Having flourished as a Cuban-flavored commerical dance-music import in the Americas and Europe starting in the 1930s and continuing through the early 1960s, rumba on its native soil began as and continues to be an informal, street dance music popular in lower-class urban black neighborhoods. Unlike its famous offshoots outside of Cuba, traditional island rumba employs neither melodic nor harmonic instruments. Usually, three conga drums, a pair of palitos, a clave, and a lead vocalist and chorus (who sing in call-and-response fashion) accompany one or two dancers (the number depending on the style).

Although rumba shares formal features with the santería music of the island's Yorubá slave descendants -- namely, instrumentation, vocal performance style and use as dance accompaniment -- its performance context is never likewise religious. It apparently springs from secular dances that Congolese slaves invented on the island during the 18th and early 19th centuries, which leaves no question that it is a Cuban creation rather than a retention of an older African dance-music form. Rumba holds pride of place both as Cuba's national dance music and for its distinction of having spawned, in tandem with the Cuban son, countless Latin-influence music styles throughout the world since the 1950s, including salsa.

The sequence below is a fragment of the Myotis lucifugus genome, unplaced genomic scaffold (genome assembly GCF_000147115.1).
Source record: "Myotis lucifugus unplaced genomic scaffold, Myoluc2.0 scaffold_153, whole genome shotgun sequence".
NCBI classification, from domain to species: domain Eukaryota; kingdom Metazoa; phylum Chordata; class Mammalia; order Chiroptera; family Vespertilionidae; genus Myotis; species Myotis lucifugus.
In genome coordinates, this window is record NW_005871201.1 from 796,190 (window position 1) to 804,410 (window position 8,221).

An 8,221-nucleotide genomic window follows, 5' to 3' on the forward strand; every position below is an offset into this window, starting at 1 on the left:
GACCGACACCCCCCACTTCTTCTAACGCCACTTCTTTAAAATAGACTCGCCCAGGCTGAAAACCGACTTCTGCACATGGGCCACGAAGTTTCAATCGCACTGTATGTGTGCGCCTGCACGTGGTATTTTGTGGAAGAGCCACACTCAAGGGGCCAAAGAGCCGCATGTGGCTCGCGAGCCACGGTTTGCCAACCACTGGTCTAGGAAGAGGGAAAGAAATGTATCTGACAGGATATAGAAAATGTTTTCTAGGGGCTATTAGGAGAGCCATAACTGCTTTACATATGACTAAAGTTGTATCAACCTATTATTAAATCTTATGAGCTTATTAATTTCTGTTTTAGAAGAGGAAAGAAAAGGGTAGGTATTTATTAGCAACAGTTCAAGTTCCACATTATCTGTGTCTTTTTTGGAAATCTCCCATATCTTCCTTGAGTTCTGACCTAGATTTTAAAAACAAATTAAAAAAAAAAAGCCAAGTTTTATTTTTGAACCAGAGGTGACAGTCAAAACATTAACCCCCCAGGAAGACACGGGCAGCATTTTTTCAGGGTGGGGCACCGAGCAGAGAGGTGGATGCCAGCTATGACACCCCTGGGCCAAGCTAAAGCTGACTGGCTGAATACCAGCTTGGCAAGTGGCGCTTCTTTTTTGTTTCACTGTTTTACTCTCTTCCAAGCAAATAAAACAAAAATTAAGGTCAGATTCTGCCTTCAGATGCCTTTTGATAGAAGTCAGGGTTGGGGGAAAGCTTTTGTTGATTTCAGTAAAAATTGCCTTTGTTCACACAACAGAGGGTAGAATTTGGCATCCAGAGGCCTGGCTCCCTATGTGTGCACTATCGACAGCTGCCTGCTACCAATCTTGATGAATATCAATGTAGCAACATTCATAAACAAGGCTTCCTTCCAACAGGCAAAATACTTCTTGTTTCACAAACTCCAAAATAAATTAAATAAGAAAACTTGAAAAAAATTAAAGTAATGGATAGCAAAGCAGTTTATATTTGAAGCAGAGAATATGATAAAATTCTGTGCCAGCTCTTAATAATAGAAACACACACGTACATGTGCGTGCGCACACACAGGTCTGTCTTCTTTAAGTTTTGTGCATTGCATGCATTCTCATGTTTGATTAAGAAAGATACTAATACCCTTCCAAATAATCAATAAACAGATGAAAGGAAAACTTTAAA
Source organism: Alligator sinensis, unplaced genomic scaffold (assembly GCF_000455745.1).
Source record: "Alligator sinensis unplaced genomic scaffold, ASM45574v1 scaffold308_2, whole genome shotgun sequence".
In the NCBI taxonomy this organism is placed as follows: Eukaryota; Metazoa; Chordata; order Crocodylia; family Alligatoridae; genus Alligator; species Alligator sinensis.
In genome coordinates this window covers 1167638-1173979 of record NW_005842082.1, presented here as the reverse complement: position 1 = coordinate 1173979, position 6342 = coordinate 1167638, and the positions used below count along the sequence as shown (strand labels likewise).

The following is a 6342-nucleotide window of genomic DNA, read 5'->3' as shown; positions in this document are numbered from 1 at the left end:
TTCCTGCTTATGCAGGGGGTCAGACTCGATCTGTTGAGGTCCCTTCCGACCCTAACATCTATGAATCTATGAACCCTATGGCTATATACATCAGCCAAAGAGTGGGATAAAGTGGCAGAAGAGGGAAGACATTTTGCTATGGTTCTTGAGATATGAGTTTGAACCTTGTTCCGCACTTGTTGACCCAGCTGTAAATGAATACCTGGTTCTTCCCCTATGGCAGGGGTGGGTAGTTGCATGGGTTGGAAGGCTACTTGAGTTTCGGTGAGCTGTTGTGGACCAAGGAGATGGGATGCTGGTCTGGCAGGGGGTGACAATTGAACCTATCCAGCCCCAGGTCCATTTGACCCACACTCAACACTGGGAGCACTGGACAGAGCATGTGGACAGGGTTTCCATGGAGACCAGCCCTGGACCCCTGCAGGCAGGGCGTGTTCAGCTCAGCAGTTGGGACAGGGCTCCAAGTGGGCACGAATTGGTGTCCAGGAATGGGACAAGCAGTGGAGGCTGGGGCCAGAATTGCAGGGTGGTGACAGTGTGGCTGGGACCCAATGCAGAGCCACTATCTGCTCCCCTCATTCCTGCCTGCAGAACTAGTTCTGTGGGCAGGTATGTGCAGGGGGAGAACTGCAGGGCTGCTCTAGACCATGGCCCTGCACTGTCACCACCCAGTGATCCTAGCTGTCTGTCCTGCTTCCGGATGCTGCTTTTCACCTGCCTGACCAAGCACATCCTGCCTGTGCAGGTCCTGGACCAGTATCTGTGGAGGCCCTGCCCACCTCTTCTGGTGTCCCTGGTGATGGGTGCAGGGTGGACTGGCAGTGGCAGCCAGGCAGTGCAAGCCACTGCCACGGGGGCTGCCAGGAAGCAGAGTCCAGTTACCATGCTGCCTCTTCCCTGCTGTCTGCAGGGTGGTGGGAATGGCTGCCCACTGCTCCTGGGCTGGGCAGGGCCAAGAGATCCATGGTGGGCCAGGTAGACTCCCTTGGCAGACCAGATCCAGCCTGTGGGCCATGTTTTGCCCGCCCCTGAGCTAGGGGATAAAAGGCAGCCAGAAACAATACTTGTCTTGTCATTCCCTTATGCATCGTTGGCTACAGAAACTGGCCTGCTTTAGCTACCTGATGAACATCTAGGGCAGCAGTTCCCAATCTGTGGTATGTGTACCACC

Several variations thrived in the early decades of its development, and briefly, in the 1950s, traditional rumba groups emerged in Spanish-speaking neighborhoods in New York City and Miami. However, in Cuba since the 1950s, only three traditional types have survived: yambú, guaguancó (the most popular form) and columbia. Today, folkloric groups perform rumba in Cuba but only infrequently do the music and dance transpire in their original context of spontaneous street gatherings.

For more details about rumba rhythms, performance and choreography, see guaguancó.